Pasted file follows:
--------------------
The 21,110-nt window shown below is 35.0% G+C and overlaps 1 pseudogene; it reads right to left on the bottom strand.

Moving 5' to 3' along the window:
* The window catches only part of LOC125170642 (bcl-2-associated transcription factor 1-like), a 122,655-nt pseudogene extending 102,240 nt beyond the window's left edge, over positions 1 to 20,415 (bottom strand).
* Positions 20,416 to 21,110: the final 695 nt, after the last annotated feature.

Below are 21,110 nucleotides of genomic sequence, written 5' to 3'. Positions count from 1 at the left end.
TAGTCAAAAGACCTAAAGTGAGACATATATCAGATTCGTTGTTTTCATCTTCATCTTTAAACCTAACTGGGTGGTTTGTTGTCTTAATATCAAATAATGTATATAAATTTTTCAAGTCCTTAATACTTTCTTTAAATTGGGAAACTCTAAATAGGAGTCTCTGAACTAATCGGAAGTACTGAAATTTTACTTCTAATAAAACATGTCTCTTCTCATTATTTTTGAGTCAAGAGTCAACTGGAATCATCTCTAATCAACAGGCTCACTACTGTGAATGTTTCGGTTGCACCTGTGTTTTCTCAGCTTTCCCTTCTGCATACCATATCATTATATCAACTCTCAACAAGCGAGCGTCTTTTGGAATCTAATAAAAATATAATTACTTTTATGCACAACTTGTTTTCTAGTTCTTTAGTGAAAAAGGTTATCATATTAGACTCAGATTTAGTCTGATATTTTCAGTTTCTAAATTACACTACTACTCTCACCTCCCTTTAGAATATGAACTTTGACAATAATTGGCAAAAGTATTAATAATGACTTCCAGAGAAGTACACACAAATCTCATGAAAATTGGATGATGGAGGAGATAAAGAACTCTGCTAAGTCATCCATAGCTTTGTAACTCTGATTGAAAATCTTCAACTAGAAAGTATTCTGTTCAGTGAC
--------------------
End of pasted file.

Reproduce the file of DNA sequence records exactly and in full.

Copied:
The 21,110-nt window shown below is 35.0% G+C and overlaps 1 pseudogene; it reads right to left on the bottom strand.

Moving 5' to 3' along the window:
* The window catches only part of LOC125170642 (bcl-2-associated transcription factor 1-like), a 122,655-nt pseudogene extending 102,240 nt beyond the window's left edge, over positions 1 to 20,415 (bottom strand).
* Positions 20,416 to 21,110: the final 695 nt, after the last annotated feature.

Below are 21,110 nucleotides of genomic sequence, written 5' to 3'. Positions count from 1 at the left end.
TAGTCAAAAGACCTAAAGTGAGACATATATCAGATTCGTTGTTTTCATCTTCATCTTTAAACCTAACTGGGTGGTTTGTTGTCTTAATATCAAATAATGTATATAAATTTTTCAAGTCCTTAATACTTTCTTTAAATTGGGAAACTCTAAATAGGAGTCTCTGAACTAATCGGAAGTACTGAAATTTTACTTCTAATAAAACATGTCTCTTCTCATTATTTTTGAGTCAAGAGTCAACTGGAATCATCTCTAATCAACAGGCTCACTACTGTGAATGTTTCGGTTGCACCTGTGTTTTCTCAGCTTTCCCTTCTGCATACCATATCATTATATCAACTCTCAACAAGCGAGCGTCTTTTGGAATCTAATAAAAATATAATTACTTTTATGCACAACTTGTTTTCTAGTTCTTTAGTGAAAAAGGTTATCATATTAGACTCAGATTTAGTCTGATATTTTCAGTTTCTAAATTACACTACTACTCTCACCTCCCTTTAGAATATGAACTTTGACAATAATTGGCAAAAGTATTAATAATGACTTCCAGAGAAGTACACACAAATCTCATGAAAATTGGATGATGGAGGAGATAAAGAACTCTGCTAAGTCATCCATAGCTTTGTAACTCTGATTGAAAATCTTCAACTAGAAAGTATTCTGTTCAGTGAC